Japan jets scrambling to counter rising Russian incursions

Japan jets scrambling to counter rising Russian incursions

CHITOSE Japan - The number of times Japanese fighter jets scrambled to ward off Russian military aircraft more than doubled in the last six months, amid diplomatic tensions between the two countries which Prime Minister Shinzo Abe is keen to ease.

The increased activity in Japan's north also comes as the armed forces pivot their focus southwards towards China, the assertive Asian giant which is seen in Tokyo as the more immediate challenge.

According to government figures released this week, instances of fighter jets scrambling into the skies above Japan jumped by 73 per cent in the six months through September, led by sorties confronting Russian bombers and spy planes.

Scrambles jumped to 533 from 308 a year earlier, the Defence Ministry said, and the total is on course to surpass figures seen during the last fiscal year, themselves the highest in nearly a quarter of a century.

Flights dispatched specifically to meet Russian aircraft in the latest six months soared to 324 from 136, although they eased during the second half of the period under review.

"We don't know the reason for the increased air activity. That's something for the Russians to answer," said a Self-Defence Forces official, who declined to be identified under ground rules for a recent press tour of facilities in Hokkaido.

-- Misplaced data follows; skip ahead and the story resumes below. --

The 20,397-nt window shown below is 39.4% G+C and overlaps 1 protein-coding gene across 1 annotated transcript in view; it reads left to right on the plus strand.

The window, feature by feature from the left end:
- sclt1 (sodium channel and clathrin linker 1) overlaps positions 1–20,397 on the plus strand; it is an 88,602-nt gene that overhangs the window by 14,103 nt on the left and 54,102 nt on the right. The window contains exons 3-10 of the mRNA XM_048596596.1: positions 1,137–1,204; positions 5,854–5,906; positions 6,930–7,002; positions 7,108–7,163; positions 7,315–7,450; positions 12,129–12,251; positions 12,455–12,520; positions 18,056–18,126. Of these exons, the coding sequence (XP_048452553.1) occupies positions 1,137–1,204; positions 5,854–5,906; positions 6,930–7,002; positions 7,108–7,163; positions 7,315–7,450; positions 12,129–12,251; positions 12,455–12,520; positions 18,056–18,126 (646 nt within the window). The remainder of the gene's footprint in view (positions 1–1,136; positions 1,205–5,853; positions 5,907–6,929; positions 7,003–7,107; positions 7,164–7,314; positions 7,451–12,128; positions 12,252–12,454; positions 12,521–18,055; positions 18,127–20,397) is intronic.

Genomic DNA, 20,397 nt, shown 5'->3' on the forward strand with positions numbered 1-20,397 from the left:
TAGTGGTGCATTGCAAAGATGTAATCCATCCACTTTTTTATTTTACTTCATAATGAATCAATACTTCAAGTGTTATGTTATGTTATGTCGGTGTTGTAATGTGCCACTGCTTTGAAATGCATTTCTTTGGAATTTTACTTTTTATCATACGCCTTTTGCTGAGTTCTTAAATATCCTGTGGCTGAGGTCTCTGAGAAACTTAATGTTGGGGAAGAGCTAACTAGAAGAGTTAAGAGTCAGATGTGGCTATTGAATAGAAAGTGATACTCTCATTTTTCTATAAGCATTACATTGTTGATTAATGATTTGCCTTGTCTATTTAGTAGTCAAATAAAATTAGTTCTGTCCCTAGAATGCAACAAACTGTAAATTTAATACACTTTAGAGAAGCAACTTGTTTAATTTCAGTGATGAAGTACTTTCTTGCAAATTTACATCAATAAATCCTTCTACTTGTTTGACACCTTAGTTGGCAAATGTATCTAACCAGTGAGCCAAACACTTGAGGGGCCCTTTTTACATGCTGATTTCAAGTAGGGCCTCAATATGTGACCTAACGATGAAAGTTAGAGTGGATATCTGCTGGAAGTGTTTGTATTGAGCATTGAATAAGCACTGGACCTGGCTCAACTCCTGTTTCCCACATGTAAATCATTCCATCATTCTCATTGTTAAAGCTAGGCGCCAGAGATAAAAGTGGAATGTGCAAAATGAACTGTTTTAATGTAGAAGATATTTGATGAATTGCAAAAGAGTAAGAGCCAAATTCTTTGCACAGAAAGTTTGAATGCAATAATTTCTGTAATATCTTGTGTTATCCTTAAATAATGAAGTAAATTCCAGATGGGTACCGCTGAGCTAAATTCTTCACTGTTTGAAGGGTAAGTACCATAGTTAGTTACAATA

The official would not discuss the circumstances surrounding the surge in scrambles against Russia.

The Russian Defence Ministry failed to answer repeated telephone calls made by Reuters on Wednesday for comment.

TERRITORIAL DISPUTE

Hokkaido is a Japanese island to the north of the country's main land mass, and it lies close to four smaller islands which are claimed both by Japan and Russia.

The territorial dispute has prevented Japan and Russia from concluding a formal peace treaty and helps explain Japan's north-facing military posture, with mechanized infantry divisions and tank brigades set up to repel a feared Soviet invasion.

Besides economic and energy ties, Abe's diplomacy aims at resolving the dispute over the islands that Moscow seized in the final days of World War Two.

That task is being complicated by Japan's decision to join Western sanctions against Moscow for its annexation of the Crimea peninsula in March and its involvement in a pro-Russian rebellion in eastern Ukraine.

Moscow denies sending troops and arms to the area.

However, Tokyo's measures against Russia have been lighter than those of the United States or the European Union.

Abe said on Wednesday he hoped to meet Russian President Vladimir Putin at an Asia-Europe summit this week, and the two are expected to meet at a Pacific Rim gathering next month.

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